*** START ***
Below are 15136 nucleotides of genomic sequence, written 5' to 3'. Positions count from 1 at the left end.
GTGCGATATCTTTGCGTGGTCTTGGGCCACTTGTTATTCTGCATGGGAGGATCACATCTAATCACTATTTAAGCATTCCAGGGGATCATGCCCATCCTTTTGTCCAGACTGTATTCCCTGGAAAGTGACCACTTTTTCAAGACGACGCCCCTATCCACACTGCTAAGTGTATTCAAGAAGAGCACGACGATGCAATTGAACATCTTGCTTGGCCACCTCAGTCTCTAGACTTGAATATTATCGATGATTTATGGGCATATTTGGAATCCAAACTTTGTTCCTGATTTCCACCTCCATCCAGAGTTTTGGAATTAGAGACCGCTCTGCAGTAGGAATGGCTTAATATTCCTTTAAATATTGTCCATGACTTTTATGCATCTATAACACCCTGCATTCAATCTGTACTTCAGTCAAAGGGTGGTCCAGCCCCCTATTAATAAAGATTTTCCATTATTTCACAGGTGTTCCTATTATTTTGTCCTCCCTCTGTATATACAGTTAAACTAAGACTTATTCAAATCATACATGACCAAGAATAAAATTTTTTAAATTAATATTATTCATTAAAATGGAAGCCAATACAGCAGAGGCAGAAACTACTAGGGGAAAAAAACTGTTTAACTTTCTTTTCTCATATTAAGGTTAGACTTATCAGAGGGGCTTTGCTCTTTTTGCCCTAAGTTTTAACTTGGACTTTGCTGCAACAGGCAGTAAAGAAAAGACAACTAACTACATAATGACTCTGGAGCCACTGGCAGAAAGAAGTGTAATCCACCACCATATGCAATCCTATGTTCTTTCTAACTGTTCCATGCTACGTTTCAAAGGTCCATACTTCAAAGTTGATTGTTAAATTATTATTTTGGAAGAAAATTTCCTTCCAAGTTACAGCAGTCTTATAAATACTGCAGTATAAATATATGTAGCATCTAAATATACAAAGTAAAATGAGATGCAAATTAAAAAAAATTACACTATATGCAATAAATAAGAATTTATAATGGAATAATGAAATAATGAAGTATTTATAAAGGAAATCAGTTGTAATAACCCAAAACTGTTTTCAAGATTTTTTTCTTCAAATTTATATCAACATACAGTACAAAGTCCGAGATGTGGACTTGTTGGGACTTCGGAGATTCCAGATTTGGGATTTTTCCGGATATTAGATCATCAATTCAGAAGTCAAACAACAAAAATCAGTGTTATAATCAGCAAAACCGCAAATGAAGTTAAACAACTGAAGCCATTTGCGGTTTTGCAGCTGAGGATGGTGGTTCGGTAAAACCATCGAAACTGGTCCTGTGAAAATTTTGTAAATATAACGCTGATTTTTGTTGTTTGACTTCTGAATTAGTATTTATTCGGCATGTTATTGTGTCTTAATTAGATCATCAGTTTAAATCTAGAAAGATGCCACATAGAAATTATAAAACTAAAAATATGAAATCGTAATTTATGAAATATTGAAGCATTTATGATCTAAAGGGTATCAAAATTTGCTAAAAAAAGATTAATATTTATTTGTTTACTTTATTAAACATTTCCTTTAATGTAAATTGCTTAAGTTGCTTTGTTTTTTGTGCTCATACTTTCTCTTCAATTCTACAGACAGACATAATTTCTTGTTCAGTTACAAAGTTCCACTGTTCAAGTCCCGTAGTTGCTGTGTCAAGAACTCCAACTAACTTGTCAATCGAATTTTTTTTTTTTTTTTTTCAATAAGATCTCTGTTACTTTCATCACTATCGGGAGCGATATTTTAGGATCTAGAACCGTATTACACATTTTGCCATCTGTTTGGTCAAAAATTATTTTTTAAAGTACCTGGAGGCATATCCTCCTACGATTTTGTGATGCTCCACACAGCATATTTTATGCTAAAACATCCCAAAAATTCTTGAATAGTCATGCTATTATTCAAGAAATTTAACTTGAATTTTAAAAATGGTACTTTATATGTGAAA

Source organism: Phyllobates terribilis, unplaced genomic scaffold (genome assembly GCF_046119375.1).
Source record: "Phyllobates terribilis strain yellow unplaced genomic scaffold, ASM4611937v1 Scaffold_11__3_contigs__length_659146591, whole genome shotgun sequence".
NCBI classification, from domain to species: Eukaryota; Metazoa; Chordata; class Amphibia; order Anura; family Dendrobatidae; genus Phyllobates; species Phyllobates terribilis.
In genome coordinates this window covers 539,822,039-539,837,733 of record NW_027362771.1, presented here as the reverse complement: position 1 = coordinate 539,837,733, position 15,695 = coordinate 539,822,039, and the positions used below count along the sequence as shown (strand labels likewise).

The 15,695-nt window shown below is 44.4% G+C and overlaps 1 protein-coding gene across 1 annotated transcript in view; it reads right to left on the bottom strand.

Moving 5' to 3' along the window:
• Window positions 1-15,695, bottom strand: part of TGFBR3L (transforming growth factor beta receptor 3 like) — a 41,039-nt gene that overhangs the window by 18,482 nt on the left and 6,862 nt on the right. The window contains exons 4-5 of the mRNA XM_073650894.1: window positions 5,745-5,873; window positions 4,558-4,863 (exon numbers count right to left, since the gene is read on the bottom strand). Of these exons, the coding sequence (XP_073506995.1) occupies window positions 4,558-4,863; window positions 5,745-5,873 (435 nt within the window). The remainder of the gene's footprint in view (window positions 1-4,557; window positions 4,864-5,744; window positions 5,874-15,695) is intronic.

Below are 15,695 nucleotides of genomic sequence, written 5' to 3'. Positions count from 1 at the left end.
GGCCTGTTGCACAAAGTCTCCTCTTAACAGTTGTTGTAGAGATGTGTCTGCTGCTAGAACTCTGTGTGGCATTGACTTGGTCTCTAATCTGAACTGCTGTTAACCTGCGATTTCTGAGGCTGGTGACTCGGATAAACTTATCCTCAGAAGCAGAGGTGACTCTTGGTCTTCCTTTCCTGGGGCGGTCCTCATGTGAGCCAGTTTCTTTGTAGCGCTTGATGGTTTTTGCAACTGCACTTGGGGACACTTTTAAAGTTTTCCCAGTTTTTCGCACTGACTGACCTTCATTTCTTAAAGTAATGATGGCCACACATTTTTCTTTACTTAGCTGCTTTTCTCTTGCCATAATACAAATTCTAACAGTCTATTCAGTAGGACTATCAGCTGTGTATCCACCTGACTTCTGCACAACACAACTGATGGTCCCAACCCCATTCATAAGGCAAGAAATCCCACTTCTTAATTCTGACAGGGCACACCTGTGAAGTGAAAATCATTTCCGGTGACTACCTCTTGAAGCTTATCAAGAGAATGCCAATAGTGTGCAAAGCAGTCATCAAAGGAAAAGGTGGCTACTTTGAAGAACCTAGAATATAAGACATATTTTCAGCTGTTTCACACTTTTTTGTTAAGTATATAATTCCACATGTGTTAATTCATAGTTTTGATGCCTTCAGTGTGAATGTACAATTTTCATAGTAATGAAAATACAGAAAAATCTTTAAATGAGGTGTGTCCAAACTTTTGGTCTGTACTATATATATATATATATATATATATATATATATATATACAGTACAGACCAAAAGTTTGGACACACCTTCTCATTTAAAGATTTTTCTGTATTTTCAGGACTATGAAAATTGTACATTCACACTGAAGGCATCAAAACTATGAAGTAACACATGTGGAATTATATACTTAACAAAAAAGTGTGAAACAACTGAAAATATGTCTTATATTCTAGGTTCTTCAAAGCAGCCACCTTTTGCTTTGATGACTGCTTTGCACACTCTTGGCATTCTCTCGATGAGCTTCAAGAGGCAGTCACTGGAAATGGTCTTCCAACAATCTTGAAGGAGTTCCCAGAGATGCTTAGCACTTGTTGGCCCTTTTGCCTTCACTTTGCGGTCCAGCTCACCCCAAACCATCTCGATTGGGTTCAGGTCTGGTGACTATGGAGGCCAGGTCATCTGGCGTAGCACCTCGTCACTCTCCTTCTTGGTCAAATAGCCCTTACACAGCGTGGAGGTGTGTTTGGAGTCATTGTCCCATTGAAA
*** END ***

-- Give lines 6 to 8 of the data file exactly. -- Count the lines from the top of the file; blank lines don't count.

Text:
In genome coordinates this window covers 539,822,039-539,837,733 of record NW_027362771.1, presented here as the reverse complement: position 1 = coordinate 539,837,733, position 15,695 = coordinate 539,822,039, and the positions used below count along the sequence as shown (strand labels likewise).

The 15,695-nt window shown below is 44.4% G+C and overlaps 1 protein-coding gene across 1 annotated transcript in view; it reads right to left on the bottom strand.

Moving 5' to 3' along the window: